forest in between). The Tower Wireless access is connected 24/7 hence
the title "Fixed Wireless", unlike the Telephony type access
(especially when "roaming" between mobile phone towers seamlessly
across the country) where the data is retrieved on a more "call by
call" basis. Our mobile phones are not "connected" all the time,
only as needed by calling or polling, then getting information in
packets. Even the ubiquitous Facebook app is not connected all the
time (though it is designed to make you feel it damn well is!) , and
is actually updating from the towers with regular polling of the
closest tower for you.
The number of permanent connections to a Tower is controlled by NBNCO
and not allowed on an ad-hoc basis (which is how mobiles access their
towers, indeed towers across Australia, with the same SIM Card
credentials) to access any other tower. Hopefully the NBN will
not be tempted to saturate these Towers with too many subscribers, as
the bandwidth available to the tower has an upper limit and as usage
goes up, performance can drop off quickly. Anyone who has
experienced a sharp decline of access to Mt Nowa Nowa at Xmas/NY and
Easter on their mobile phones will understand this principle. If there
are not too many subscribers, on a given Tower, they are predicting
maximum speeds of around 25Mb download and 5Mb upload.
Fixed Wireless Towers will be promoted by NBN where placing a
Node in the street, and using the existing copper telephone lines,
will not be profitable enough. So low density housing/businesses in
rural areas and fringes around towns can expect to see a lot of this.
Muster Satellite: The other other option not
illustrated here is "Muster" Satellite. This is very much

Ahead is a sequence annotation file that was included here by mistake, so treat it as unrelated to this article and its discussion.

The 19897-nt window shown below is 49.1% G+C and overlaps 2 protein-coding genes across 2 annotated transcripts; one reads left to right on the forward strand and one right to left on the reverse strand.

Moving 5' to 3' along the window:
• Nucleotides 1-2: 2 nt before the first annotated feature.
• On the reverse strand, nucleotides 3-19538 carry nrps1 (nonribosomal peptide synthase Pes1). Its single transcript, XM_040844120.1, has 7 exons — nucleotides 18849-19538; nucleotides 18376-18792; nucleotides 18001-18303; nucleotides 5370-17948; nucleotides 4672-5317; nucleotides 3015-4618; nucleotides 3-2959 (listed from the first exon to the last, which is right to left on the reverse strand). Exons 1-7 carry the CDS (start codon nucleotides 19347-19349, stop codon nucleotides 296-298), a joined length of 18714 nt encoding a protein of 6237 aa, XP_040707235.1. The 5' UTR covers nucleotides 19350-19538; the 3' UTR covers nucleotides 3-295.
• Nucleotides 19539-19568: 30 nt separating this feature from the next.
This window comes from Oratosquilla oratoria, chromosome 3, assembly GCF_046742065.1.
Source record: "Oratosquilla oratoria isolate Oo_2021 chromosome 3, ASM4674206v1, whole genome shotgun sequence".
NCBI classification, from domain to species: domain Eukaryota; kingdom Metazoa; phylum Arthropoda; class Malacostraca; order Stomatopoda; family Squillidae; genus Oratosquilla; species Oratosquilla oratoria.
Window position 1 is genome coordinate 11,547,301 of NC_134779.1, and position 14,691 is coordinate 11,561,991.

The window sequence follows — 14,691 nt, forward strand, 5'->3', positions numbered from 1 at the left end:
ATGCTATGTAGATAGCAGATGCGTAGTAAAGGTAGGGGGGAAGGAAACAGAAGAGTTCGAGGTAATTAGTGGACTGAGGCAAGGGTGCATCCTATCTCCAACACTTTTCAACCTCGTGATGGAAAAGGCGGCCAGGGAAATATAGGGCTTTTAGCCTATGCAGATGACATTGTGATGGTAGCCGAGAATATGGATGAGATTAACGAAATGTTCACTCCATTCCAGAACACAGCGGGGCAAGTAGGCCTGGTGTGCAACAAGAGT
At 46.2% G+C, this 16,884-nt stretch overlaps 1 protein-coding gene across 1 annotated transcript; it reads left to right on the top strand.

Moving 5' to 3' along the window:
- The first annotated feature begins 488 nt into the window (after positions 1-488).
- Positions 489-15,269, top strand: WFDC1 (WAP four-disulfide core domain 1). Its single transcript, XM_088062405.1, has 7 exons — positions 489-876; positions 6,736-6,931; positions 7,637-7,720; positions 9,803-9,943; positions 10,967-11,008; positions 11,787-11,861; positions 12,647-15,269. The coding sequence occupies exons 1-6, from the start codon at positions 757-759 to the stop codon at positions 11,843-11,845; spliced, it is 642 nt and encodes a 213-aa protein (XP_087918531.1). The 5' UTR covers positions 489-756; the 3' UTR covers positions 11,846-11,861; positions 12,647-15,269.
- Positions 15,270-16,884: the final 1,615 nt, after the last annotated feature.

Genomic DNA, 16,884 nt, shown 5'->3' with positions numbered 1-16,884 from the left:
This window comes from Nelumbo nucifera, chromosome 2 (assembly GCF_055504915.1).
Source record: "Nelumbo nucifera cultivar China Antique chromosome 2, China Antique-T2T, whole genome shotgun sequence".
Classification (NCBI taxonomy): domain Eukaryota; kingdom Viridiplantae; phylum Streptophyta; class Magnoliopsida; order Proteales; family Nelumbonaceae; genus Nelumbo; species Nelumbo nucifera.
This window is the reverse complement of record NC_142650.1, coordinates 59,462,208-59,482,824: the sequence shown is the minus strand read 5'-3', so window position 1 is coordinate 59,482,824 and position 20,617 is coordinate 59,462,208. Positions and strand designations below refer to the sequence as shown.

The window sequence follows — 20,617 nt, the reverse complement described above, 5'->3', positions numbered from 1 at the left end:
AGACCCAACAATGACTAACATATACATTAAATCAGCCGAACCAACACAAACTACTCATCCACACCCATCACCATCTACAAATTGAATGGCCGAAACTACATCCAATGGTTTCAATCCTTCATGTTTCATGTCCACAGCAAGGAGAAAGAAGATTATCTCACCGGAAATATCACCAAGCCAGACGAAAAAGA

restricted to people who are unreachable by any of the above
technologies. So remote Rural subscribers will be offered this,
and again being another type of wireless system, bandwidth and total
number of subscribers will define how successful people find this
system. It is possible people who cannot get a signal from the
NBN towers could qualify for this service, however NBN people are
quoting the Towers can reach people 14km away (probably clear line of
sight I would guess) so people who can't get any access at all from
the Fixed Wireless Towers will be very low.
In many ways the NBN does not provide any new significant technology
once the signal gets to your computer, dongle or phone. The usual
TCP-IP functions are there and your computer will just "see" a faster
gateway to the Internet. However as time goes on software
developers will write more and more bandwidth hungry applications, and
what is a data speed advantage now will probably be frittered away on
faster and more complicated advertising rather than content that will do
your brain any good.
Layer (E) illustrates
that people have been accessing the Telephony route to the internet
through USB and Wireless Dongles. These are essentially using
the Mobile Phone Towers for their Data stream that is either directly
piped into the laptop or desktop with a USB connection or they relay
the Mobile Phone style connection as a Wireless signal inside the
house. Either way, these devices are functioning as a Modem and Router
to produce standard household accessible data streams.
Layer (F) should be familiar to most people who have
set up a home computer, and especially if you have a home wireless
network operating as well. Layer (H) is where
the growth in the home is that is driving a lot of the growth in
Internet demand. It is the ever growing list of devices that use
the Internet technologies to communicate with each other and the rest
of the world. Layer (G) is also interesting as
mobile phones become more like computers every day (and desktop
machines struggle to leverage the ease of use of the mobile phone).
Mobile phones can tap into Wireless in the home very efficiently and
it greatly improves the mobile phones' performance as a result, and at
much lower cost (eg for upgrades and downloads of all sorts).
Optimising your use of this option can save having to have big
expensive Data contracts with your phone company to cater for you
mobile's hunger for data. Your phone swaps over to the cheaper
option automatically when you get home, nice!
Layer (I) is the standard range of Internet based
applications we run on our computers now. Layer (J)
is what the current government politicians see as the main reason the
man and woman in the street want the NBN for - Playing, or streaming,